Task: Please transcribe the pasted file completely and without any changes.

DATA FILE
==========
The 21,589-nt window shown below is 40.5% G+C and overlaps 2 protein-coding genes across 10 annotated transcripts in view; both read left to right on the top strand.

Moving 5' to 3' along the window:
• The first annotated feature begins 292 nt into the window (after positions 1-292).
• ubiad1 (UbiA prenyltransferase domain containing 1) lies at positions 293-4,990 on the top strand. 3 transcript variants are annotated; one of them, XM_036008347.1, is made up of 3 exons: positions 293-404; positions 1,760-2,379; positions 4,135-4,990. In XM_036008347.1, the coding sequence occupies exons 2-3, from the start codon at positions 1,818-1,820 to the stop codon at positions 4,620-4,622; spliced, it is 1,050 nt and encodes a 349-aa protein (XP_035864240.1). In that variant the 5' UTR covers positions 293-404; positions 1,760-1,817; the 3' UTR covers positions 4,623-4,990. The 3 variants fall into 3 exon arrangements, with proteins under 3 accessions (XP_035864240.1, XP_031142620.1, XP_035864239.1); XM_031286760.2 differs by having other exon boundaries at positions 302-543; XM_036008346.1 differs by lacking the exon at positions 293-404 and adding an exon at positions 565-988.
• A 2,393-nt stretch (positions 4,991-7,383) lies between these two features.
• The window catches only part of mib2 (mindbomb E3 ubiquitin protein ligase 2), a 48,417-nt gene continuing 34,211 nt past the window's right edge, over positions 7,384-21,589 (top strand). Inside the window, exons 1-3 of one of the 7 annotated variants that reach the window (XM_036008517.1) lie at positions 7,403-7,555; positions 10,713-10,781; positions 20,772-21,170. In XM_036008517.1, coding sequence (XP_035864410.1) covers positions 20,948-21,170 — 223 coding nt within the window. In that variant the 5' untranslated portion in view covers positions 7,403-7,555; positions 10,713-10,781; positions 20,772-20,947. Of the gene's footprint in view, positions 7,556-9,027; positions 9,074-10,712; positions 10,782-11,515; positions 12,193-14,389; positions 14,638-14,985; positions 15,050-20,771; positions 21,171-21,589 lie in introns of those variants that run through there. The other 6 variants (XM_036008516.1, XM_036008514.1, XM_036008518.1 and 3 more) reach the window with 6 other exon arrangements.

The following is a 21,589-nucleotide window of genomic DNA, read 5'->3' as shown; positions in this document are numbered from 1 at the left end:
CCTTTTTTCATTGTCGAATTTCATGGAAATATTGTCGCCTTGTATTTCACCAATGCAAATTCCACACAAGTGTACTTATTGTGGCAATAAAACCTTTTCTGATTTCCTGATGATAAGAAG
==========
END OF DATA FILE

The 21,589-nt window shown below is 40.5% G+C and overlaps 2 protein-coding genes across 10 annotated transcripts in view; both read left to right on the top strand.

Moving 5' to 3' along the window:
• The first annotated feature begins 292 nt into the window (after positions 1-292).
• ubiad1 (UbiA prenyltransferase domain containing 1) lies at positions 293-4,990 on the top strand. 3 transcript variants are annotated; one of them, XM_036008347.1, is made up of 3 exons: positions 293-404; positions 1,760-2,379; positions 4,135-4,990. In XM_036008347.1, the coding sequence occupies exons 2-3, from the start codon at positions 1,818-1,820 to the stop codon at positions 4,620-4,622; spliced, it is 1,050 nt and encodes a 349-aa protein (XP_035864240.1). In that variant the 5' UTR covers positions 293-404; positions 1,760-1,817; the 3' UTR covers positions 4,623-4,990. The 3 variants fall into 3 exon arrangements, with proteins under 3 accessions (XP_035864240.1, XP_031142620.1, XP_035864239.1); XM_031286760.2 differs by having other exon boundaries at positions 302-543; XM_036008346.1 differs by lacking the exon at positions 293-404 and adding an exon at positions 565-988.
• A 2,393-nt stretch (positions 4,991-7,383) lies between these two features.
• The window catches only part of mib2 (mindbomb E3 ubiquitin protein ligase 2), a 48,417-nt gene continuing 34,211 nt past the window's right edge, over positions 7,384-21,589 (top strand). Inside the window, exons 1-3 of one of the 7 annotated variants that reach the window (XM_036008517.1) lie at positions 7,403-7,555; positions 10,713-10,781; positions 20,772-21,170. In XM_036008517.1, coding sequence (XP_035864410.1) covers positions 20,948-21,170 — 223 coding nt within the window. In that variant the 5' untranslated portion in view covers positions 7,403-7,555; positions 10,713-10,781; positions 20,772-20,947. Of the gene's footprint in view, positions 7,556-9,027; positions 9,074-10,712; positions 10,782-11,515; positions 12,193-14,389; positions 14,638-14,985; positions 15,050-20,771; positions 21,171-21,589 lie in introns of those variants that run through there. The other 6 variants (XM_036008516.1, XM_036008514.1, XM_036008518.1 and 3 more) reach the window with 6 other exon arrangements.

The following is a 21,589-nucleotide window of genomic DNA, read 5'->3' as shown; positions in this document are numbered from 1 at the left end:
CCTTTTTTCATTGTCGAATTTCATGGAAATATTGTCGCCTTGTATTTCACCAATGCAAATTCCACACAAGTGTACTTATTGTGGCAATAAAACCTTTTCTGATTTCCTGATGATAAGAAG